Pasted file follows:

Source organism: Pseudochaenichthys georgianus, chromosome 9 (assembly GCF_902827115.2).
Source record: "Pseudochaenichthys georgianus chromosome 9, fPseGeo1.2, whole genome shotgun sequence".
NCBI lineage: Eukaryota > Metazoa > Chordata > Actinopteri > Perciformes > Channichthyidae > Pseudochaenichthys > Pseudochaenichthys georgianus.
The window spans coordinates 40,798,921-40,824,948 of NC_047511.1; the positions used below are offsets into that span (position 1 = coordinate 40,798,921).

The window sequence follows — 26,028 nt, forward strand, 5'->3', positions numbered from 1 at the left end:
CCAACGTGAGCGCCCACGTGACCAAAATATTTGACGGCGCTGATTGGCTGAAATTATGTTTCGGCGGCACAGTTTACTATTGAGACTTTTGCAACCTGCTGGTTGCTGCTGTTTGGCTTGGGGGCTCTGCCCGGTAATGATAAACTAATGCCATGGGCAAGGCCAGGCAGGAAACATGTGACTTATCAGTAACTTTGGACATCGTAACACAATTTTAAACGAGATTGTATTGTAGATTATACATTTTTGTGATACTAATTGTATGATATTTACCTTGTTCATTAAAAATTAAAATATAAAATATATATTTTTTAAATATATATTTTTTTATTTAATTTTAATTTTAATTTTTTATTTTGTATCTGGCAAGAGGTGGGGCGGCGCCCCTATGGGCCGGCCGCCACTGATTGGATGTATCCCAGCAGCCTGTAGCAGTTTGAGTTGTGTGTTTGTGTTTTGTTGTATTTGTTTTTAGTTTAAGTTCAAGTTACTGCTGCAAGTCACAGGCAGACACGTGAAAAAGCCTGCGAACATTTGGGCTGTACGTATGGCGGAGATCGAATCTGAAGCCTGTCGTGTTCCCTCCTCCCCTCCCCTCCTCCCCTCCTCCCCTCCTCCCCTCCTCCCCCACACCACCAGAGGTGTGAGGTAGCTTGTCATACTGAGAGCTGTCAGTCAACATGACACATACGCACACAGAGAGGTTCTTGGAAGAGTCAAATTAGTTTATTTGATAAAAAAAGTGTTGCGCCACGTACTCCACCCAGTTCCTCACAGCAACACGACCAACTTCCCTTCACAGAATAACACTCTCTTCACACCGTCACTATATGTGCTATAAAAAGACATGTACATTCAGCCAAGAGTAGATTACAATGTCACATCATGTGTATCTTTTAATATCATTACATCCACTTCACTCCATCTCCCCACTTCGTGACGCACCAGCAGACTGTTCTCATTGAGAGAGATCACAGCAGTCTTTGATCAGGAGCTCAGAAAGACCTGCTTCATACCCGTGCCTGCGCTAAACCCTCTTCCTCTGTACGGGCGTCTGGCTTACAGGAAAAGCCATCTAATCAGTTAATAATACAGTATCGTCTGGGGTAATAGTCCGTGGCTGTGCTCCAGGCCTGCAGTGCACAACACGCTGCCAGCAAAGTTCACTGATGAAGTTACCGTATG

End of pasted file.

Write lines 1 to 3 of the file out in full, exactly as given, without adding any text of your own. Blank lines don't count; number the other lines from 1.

Source organism: Pseudochaenichthys georgianus, chromosome 9 (assembly GCF_902827115.2).
Source record: "Pseudochaenichthys georgianus chromosome 9, fPseGeo1.2, whole genome shotgun sequence".
NCBI lineage: Eukaryota > Metazoa > Chordata > Actinopteri > Perciformes > Channichthyidae > Pseudochaenichthys > Pseudochaenichthys georgianus.